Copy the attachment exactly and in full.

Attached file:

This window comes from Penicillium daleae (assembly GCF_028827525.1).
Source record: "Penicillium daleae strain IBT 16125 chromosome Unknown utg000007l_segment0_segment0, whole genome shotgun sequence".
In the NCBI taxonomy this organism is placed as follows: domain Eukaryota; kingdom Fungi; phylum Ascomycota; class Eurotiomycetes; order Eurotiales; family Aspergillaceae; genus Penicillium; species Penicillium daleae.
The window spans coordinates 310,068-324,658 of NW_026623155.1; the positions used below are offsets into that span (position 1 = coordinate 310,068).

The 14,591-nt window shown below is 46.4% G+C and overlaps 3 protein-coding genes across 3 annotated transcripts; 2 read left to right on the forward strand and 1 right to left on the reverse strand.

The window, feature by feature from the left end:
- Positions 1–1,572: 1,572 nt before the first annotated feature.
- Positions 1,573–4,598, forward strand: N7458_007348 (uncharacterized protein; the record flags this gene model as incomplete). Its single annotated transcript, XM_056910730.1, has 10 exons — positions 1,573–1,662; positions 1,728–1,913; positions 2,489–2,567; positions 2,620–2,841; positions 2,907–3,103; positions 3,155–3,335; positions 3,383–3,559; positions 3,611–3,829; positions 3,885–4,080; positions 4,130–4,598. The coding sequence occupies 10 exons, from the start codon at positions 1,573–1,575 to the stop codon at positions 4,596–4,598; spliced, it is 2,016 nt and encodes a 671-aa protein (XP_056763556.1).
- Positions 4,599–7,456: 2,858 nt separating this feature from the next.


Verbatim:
This window comes from Penicillium daleae (assembly GCF_028827525.1).
Source record: "Penicillium daleae strain IBT 16125 chromosome Unknown utg000007l_segment0_segment0, whole genome shotgun sequence".
In the NCBI taxonomy this organism is placed as follows: domain Eukaryota; kingdom Fungi; phylum Ascomycota; class Eurotiomycetes; order Eurotiales; family Aspergillaceae; genus Penicillium; species Penicillium daleae.
The window spans coordinates 310,068-324,658 of NW_026623155.1; the positions used below are offsets into that span (position 1 = coordinate 310,068).

The 14,591-nt window shown below is 46.4% G+C and overlaps 3 protein-coding genes across 3 annotated transcripts; 2 read left to right on the forward strand and 1 right to left on the reverse strand.

The window, feature by feature from the left end:
- Positions 1–1,572: 1,572 nt before the first annotated feature.
- Positions 1,573–4,598, forward strand: N7458_007348 (uncharacterized protein; the record flags this gene model as incomplete). Its single annotated transcript, XM_056910730.1, has 10 exons — positions 1,573–1,662; positions 1,728–1,913; positions 2,489–2,567; positions 2,620–2,841; positions 2,907–3,103; positions 3,155–3,335; positions 3,383–3,559; positions 3,611–3,829; positions 3,885–4,080; positions 4,130–4,598. The coding sequence occupies 10 exons, from the start codon at positions 1,573–1,575 to the stop codon at positions 4,596–4,598; spliced, it is 2,016 nt and encodes a 671-aa protein (XP_056763556.1).
- Positions 4,599–7,456: 2,858 nt separating this feature from the next.